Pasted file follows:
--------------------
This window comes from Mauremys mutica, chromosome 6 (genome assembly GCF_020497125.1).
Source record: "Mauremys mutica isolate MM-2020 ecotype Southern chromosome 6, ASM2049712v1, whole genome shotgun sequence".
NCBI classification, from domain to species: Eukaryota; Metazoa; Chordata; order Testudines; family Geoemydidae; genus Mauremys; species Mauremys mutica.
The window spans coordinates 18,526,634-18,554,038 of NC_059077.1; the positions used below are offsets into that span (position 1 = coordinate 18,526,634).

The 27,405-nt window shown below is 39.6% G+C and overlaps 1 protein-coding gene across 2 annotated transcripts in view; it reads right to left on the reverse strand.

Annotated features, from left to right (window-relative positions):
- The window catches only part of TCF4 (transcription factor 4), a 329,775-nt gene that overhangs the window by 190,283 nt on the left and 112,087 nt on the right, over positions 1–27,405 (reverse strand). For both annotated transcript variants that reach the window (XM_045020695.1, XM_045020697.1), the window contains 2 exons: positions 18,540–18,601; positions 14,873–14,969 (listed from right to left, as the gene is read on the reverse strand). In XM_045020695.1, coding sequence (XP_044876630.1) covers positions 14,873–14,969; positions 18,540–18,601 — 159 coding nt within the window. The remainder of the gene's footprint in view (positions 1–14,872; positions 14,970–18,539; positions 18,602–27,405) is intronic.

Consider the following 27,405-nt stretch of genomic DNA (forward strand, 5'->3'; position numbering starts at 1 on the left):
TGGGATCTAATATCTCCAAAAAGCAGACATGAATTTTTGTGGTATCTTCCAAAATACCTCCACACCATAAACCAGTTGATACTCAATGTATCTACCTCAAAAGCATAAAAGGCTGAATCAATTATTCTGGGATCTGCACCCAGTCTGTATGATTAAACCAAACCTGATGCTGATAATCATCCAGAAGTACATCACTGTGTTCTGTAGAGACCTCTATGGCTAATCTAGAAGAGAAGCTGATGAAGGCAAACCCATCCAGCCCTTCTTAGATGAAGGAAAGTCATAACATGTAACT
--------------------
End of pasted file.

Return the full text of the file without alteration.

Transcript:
This window comes from Mauremys mutica, chromosome 6 (genome assembly GCF_020497125.1).
Source record: "Mauremys mutica isolate MM-2020 ecotype Southern chromosome 6, ASM2049712v1, whole genome shotgun sequence".
NCBI classification, from domain to species: Eukaryota; Metazoa; Chordata; order Testudines; family Geoemydidae; genus Mauremys; species Mauremys mutica.
The window spans coordinates 18,526,634-18,554,038 of NC_059077.1; the positions used below are offsets into that span (position 1 = coordinate 18,526,634).

The 27,405-nt window shown below is 39.6% G+C and overlaps 1 protein-coding gene across 2 annotated transcripts in view; it reads right to left on the reverse strand.

Annotated features, from left to right (window-relative positions):
- The window catches only part of TCF4 (transcription factor 4), a 329,775-nt gene that overhangs the window by 190,283 nt on the left and 112,087 nt on the right, over positions 1–27,405 (reverse strand). For both annotated transcript variants that reach the window (XM_045020695.1, XM_045020697.1), the window contains 2 exons: positions 18,540–18,601; positions 14,873–14,969 (listed from right to left, as the gene is read on the reverse strand). In XM_045020695.1, coding sequence (XP_044876630.1) covers positions 14,873–14,969; positions 18,540–18,601 — 159 coding nt within the window. The remainder of the gene's footprint in view (positions 1–14,872; positions 14,970–18,539; positions 18,602–27,405) is intronic.

Consider the following 27,405-nt stretch of genomic DNA (forward strand, 5'->3'; position numbering starts at 1 on the left):
TGGGATCTAATATCTCCAAAAAGCAGACATGAATTTTTGTGGTATCTTCCAAAATACCTCCACACCATAAACCAGTTGATACTCAATGTATCTACCTCAAAAGCATAAAAGGCTGAATCAATTATTCTGGGATCTGCACCCAGTCTGTATGATTAAACCAAACCTGATGCTGATAATCATCCAGAAGTACATCACTGTGTTCTGTAGAGACCTCTATGGCTAATCTAGAAGAGAAGCTGATGAAGGCAAACCCATCCAGCCCTTCTTAGATGAAGGAAAGTCATAACATGTAACT